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Ireland Gets a Second Chance Referendum

Posted by jonathanfryer on Tuesday, 29th September, 2009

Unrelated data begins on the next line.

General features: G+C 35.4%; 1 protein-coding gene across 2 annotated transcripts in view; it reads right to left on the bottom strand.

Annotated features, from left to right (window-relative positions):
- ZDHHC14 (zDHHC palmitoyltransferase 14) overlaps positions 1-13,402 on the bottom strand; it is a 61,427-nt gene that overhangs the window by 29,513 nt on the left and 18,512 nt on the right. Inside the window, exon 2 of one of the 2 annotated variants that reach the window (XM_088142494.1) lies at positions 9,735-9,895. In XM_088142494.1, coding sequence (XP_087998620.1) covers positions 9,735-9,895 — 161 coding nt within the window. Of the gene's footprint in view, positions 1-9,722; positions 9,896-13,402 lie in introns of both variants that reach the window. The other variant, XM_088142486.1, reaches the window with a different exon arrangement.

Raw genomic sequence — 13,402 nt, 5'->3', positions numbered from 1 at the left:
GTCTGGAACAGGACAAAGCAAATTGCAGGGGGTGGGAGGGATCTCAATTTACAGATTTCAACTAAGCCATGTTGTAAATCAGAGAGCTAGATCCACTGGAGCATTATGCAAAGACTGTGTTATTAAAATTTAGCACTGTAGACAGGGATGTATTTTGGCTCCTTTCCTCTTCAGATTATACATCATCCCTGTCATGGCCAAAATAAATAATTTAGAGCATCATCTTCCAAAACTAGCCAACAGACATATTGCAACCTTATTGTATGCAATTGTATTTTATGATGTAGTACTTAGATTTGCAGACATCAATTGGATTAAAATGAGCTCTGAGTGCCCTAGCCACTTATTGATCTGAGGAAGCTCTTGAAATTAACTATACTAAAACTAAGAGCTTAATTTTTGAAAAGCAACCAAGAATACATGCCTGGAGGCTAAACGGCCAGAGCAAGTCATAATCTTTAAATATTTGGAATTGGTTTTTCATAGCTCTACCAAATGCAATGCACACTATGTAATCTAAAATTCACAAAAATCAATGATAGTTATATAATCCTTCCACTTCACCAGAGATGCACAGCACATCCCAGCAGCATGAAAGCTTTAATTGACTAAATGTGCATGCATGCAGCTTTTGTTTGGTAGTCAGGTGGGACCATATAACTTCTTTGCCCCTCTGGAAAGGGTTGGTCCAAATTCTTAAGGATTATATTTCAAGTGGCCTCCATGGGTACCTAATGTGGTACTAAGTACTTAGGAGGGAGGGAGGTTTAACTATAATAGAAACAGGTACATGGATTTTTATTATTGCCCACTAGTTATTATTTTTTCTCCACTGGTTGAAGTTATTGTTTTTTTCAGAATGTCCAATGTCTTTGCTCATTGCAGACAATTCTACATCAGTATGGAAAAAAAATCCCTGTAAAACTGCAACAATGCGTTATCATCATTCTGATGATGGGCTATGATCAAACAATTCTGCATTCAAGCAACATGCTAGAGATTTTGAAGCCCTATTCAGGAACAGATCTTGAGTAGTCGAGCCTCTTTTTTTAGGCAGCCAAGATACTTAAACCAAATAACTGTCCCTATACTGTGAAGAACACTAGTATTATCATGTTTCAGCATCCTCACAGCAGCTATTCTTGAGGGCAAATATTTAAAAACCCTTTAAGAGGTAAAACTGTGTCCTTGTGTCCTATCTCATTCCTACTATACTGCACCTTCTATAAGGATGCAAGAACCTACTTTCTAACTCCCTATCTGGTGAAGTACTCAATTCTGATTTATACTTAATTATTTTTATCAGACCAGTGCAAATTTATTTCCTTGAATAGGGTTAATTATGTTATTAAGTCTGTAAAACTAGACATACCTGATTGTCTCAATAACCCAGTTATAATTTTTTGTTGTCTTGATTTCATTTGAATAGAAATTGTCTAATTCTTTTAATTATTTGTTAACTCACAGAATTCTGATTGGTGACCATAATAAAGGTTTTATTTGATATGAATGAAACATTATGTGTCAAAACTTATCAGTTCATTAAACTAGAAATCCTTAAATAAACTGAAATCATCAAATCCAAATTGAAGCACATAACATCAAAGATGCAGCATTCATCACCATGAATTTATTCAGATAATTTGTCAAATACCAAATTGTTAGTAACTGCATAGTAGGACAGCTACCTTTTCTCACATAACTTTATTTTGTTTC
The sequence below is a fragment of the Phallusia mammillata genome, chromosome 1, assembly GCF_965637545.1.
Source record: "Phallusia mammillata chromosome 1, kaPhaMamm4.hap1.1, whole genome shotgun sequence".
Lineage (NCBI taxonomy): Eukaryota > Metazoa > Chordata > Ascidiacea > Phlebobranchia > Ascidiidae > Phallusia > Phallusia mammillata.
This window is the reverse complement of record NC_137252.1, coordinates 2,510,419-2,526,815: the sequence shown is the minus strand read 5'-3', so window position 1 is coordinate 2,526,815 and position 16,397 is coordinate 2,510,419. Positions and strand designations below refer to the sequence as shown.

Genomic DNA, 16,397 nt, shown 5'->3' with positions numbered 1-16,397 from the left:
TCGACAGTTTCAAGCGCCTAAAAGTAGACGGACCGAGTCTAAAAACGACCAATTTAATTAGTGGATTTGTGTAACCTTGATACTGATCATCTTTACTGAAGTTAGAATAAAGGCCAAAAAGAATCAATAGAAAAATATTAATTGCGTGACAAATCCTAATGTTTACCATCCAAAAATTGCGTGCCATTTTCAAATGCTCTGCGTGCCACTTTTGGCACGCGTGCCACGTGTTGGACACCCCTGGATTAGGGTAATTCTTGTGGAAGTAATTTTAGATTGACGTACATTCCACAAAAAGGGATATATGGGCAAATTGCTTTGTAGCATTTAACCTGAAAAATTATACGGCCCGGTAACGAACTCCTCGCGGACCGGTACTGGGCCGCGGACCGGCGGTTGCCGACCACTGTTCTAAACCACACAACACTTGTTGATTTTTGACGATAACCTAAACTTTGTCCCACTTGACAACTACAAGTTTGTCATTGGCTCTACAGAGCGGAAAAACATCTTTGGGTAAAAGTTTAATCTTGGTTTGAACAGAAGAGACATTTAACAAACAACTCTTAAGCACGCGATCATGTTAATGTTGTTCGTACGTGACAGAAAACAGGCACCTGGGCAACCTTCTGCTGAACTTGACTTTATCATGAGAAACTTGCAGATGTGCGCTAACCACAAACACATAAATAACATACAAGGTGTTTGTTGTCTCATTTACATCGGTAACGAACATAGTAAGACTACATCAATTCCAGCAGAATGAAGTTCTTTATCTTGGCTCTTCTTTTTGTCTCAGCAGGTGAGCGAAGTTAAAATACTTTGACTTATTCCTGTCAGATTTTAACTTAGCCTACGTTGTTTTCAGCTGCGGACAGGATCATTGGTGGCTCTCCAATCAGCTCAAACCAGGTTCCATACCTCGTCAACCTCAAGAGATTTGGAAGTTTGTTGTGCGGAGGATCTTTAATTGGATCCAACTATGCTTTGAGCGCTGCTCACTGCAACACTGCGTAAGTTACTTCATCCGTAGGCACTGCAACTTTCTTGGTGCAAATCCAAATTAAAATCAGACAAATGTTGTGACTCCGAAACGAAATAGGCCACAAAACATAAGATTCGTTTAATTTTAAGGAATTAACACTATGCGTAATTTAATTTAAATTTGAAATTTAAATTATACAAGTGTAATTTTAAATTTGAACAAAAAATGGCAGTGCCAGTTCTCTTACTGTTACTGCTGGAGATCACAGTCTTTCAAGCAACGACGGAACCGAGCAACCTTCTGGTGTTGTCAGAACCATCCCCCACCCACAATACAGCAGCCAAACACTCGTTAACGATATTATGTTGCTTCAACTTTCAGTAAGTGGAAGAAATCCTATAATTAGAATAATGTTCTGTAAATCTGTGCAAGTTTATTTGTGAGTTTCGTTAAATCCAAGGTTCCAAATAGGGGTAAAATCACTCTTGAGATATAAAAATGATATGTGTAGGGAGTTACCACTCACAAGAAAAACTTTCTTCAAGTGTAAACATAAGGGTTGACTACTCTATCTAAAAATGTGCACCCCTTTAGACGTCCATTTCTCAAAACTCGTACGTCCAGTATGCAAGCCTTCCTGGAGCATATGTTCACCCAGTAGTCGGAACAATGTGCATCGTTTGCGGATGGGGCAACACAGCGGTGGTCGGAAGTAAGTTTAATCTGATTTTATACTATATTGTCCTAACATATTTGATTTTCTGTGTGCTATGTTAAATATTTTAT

Irish referendum posterWith just three days to go before Irish voters give their second verdict on the Lisbon Treaty in a national referendum, the polls are predicting a comfortable, if not landslide, victory for the Yes campaign. To the dismay of most of the political parties in Eire (though to the undisguised glee of UKIP and the Conservatives in Britain), the Irish voted No last year — a substantial proportion of them because they felt they didn’t know enough about the treaty. Some people, like millionaire Declan Ganley, were and still remain opposed in principle to the advancement of the European project. But many others were cajoled into voting No by being told (wrongly) that the Republic would have to allow abortion and a raft of other things which (rightly) in fact remain a matter of national, not European competence.